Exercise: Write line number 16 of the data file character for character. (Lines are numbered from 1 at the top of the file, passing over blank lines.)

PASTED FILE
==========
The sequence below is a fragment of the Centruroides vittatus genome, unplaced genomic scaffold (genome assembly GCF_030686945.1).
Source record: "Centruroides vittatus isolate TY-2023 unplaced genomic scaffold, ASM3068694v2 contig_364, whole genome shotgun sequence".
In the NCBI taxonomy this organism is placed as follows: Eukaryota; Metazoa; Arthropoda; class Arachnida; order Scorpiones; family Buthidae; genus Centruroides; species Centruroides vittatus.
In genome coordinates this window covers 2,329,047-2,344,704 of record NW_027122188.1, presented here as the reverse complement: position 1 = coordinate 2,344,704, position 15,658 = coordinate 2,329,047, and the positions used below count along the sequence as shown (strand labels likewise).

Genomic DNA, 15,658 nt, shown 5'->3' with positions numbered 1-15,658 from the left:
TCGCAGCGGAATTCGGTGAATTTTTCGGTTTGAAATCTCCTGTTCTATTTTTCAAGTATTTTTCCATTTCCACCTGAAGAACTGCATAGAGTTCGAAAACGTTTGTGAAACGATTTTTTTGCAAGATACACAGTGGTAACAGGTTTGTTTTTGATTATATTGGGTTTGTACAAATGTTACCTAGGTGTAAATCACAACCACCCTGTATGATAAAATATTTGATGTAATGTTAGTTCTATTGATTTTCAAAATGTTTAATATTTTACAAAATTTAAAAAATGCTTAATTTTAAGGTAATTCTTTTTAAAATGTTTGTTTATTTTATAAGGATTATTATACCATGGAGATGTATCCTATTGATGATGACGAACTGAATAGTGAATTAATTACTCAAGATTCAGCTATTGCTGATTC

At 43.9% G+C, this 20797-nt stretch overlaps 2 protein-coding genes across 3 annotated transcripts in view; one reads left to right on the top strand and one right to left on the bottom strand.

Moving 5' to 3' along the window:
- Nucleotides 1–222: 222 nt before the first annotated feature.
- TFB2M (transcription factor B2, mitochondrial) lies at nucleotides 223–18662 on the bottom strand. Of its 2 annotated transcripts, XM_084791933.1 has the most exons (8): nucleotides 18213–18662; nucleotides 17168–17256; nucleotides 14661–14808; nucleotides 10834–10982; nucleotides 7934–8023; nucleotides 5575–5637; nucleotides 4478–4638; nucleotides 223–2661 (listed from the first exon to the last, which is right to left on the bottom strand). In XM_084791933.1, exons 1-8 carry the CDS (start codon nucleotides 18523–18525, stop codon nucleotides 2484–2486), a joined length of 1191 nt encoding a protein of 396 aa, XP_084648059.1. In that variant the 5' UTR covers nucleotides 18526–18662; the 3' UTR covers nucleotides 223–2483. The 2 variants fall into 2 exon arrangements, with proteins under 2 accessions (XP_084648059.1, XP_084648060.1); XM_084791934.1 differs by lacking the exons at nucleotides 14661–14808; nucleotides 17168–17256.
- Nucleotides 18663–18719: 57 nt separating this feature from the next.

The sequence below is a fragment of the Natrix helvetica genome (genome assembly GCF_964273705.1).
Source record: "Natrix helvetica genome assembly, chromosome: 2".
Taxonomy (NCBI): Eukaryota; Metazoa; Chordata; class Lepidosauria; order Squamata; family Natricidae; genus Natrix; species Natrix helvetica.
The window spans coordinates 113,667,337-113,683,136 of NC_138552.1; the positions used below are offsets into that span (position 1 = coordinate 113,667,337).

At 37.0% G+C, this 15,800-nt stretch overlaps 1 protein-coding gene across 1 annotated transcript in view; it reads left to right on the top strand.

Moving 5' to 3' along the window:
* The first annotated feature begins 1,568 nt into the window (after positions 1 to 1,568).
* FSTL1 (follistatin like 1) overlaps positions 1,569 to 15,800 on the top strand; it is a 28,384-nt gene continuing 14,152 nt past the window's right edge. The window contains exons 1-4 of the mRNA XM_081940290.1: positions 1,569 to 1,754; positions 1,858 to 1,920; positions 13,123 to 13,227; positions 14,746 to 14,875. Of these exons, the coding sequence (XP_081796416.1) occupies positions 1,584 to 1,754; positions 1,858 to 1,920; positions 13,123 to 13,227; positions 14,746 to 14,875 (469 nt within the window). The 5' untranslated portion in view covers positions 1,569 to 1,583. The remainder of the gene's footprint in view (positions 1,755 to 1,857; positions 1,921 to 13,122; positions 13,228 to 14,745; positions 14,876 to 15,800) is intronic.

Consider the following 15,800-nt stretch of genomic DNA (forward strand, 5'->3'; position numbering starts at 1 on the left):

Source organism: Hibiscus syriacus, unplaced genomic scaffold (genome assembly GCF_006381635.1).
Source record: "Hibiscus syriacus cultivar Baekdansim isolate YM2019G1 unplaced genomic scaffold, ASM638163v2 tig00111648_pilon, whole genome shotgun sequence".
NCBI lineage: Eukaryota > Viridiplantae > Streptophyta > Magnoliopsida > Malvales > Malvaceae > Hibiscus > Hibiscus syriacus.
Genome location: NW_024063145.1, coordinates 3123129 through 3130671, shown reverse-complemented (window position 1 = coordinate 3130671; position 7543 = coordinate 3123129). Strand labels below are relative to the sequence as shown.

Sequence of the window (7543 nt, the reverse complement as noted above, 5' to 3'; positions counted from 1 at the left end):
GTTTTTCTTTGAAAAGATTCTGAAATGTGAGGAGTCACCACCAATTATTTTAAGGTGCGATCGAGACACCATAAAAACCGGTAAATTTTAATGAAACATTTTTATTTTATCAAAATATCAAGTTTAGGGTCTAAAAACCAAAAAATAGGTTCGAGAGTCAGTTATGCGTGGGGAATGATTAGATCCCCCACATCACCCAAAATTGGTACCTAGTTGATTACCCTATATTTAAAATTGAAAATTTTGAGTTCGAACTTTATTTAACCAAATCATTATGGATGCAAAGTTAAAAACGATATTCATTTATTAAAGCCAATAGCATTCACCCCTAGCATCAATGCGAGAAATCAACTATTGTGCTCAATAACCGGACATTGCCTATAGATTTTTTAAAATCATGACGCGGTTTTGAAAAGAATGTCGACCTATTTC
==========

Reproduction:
At 37.0% G+C, this 15,800-nt stretch overlaps 1 protein-coding gene across 1 annotated transcript in view; it reads left to right on the top strand.